X
X

Uzbekistan: Emboldened Media Shedding Self-Censorship

A stack of Uzbek newspapers. Censorship is in theory proscribed by law in Uzbekistan. In reality, those few reporters that have been foolhardy enough to flout the rule on self-censorship have been subjected to intimidation and harassment. However, some news outlets in this Central Asian state have recently started dabbling with easing their policy of self-censorship on sensitive topics. (Photo: EurasiaNet)

As headlines go, this one might not look especially exciting; “What Can We Expect from the Liberalization of the Foreign Currency Market?”
 
But the article, by respected economist Yuliy Yusupov, became an instant sensation when it was published January 17 by the Uzbekistan-focused online business news outlet Kommersant.uz.
 
Tight official controls over currency and trade — and the flourishing of a black economy in both these areas — had made the subject off-limits for any local media in the days of the late President Islam Karimov. Thus, it is no surprise that the January 17 article touched off a flurry of social media chatter among Uzbek news consumers.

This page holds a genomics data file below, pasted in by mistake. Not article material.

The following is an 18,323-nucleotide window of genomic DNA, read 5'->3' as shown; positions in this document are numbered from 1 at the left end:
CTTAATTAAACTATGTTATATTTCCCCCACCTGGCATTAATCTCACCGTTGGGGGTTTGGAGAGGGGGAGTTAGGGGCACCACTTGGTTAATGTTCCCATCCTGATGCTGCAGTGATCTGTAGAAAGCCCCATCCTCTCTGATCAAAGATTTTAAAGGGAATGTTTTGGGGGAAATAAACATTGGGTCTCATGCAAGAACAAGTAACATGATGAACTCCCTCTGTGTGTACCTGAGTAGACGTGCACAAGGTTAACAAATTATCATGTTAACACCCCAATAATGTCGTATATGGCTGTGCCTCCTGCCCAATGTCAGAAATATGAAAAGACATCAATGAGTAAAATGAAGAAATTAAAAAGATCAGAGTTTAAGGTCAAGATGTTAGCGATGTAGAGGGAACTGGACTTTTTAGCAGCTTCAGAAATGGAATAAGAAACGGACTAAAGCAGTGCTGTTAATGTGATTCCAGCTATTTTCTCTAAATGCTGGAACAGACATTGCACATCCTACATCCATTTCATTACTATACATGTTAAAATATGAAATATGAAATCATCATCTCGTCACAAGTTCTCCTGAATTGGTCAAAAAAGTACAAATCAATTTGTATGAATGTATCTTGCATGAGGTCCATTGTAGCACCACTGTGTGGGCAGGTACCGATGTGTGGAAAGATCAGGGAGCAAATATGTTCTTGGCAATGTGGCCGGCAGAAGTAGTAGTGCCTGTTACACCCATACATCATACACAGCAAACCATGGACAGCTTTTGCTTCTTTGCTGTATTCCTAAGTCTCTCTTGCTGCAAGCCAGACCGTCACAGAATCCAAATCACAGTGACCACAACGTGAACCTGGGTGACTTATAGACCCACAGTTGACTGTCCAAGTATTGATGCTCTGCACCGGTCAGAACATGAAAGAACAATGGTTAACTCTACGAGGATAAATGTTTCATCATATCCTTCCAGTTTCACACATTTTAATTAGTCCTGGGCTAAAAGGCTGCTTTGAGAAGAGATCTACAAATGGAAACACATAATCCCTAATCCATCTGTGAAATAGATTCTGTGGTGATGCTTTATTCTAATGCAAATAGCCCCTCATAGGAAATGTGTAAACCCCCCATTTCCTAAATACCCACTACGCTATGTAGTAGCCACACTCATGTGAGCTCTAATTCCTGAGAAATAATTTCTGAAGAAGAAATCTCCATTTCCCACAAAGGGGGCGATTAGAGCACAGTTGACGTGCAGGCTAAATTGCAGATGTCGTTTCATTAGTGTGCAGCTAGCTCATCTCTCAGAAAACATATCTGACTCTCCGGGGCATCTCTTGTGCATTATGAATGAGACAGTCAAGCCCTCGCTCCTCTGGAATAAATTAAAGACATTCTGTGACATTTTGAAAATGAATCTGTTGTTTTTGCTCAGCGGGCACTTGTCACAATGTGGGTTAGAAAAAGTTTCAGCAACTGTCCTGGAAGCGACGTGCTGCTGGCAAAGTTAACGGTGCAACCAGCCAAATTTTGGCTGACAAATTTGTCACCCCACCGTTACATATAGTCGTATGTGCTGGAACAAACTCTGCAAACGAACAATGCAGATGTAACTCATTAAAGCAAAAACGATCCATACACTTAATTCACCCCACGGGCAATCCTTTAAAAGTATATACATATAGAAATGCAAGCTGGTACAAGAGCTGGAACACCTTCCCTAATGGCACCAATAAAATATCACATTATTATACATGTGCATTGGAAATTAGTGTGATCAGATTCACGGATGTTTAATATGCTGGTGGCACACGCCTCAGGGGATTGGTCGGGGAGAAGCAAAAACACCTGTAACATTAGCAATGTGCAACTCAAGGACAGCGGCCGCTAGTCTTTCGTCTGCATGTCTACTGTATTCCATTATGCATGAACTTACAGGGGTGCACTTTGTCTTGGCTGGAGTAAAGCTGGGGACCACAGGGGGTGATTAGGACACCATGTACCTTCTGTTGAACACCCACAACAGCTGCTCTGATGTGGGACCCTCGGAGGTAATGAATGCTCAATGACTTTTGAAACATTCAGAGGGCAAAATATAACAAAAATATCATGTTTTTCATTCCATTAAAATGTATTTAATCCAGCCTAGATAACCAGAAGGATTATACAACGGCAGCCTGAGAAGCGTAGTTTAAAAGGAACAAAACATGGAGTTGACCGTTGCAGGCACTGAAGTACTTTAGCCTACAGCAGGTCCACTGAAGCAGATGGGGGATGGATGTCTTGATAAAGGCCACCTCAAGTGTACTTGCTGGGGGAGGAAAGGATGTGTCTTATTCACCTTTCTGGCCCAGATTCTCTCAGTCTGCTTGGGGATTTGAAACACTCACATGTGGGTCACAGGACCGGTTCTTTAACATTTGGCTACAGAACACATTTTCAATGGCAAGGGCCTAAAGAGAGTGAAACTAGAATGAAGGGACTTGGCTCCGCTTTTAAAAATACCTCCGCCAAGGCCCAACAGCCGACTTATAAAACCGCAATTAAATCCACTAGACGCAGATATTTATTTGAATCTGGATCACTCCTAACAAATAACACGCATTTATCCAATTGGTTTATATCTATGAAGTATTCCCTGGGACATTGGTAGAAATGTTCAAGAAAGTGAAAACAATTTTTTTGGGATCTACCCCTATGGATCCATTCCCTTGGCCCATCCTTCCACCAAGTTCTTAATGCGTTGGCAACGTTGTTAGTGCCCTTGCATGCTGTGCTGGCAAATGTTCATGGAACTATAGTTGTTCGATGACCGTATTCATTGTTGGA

The appearance of the piece offers evidence that, slowly and tentatively, some news outlets in Uzbekistan are dabbling with easing their policy of self-censorship on sensitive topics. Yusupov said he was initially approached by Kommersant.uz to write the article, but that they were surprised by the boldness of what they got back.
 

To read the full story

Uzbekistan: Emboldened Media Shedding Self-Censorship

1 / 1
X
> <